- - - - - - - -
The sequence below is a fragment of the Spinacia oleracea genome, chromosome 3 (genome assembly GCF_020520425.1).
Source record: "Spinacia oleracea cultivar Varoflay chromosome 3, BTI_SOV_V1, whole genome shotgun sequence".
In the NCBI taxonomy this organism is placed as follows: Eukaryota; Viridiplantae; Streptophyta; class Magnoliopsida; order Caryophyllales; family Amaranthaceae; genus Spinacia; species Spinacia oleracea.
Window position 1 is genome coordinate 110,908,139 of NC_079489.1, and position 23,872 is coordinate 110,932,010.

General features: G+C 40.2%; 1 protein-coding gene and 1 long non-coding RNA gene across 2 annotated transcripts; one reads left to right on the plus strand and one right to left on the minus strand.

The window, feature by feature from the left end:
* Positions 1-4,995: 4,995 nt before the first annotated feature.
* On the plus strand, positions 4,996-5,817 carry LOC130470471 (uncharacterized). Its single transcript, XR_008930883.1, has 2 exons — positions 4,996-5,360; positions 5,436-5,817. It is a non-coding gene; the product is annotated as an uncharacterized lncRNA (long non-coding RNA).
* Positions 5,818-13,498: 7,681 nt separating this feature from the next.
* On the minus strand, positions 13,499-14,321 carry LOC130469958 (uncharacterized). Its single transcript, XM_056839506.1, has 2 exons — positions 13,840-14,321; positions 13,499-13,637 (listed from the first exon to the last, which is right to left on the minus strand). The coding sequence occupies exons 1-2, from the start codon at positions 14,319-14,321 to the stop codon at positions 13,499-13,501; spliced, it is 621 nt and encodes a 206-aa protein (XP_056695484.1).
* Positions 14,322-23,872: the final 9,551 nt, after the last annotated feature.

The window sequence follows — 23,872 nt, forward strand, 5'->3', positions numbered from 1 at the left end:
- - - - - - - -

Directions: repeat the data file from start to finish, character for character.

The sequence below is a fragment of the Spinacia oleracea genome, chromosome 3 (genome assembly GCF_020520425.1).
Source record: "Spinacia oleracea cultivar Varoflay chromosome 3, BTI_SOV_V1, whole genome shotgun sequence".
In the NCBI taxonomy this organism is placed as follows: Eukaryota; Viridiplantae; Streptophyta; class Magnoliopsida; order Caryophyllales; family Amaranthaceae; genus Spinacia; species Spinacia oleracea.
Window position 1 is genome coordinate 110,908,139 of NC_079489.1, and position 23,872 is coordinate 110,932,010.

General features: G+C 40.2%; 1 protein-coding gene and 1 long non-coding RNA gene across 2 annotated transcripts; one reads left to right on the plus strand and one right to left on the minus strand.

The window, feature by feature from the left end:
* Positions 1-4,995: 4,995 nt before the first annotated feature.
* On the plus strand, positions 4,996-5,817 carry LOC130470471 (uncharacterized). Its single transcript, XR_008930883.1, has 2 exons — positions 4,996-5,360; positions 5,436-5,817. It is a non-coding gene; the product is annotated as an uncharacterized lncRNA (long non-coding RNA).
* Positions 5,818-13,498: 7,681 nt separating this feature from the next.
* On the minus strand, positions 13,499-14,321 carry LOC130469958 (uncharacterized). Its single transcript, XM_056839506.1, has 2 exons — positions 13,840-14,321; positions 13,499-13,637 (listed from the first exon to the last, which is right to left on the minus strand). The coding sequence occupies exons 1-2, from the start codon at positions 14,319-14,321 to the stop codon at positions 13,499-13,501; spliced, it is 621 nt and encodes a 206-aa protein (XP_056695484.1).
* Positions 14,322-23,872: the final 9,551 nt, after the last annotated feature.

The window sequence follows — 23,872 nt, forward strand, 5'->3', positions numbered from 1 at the left end: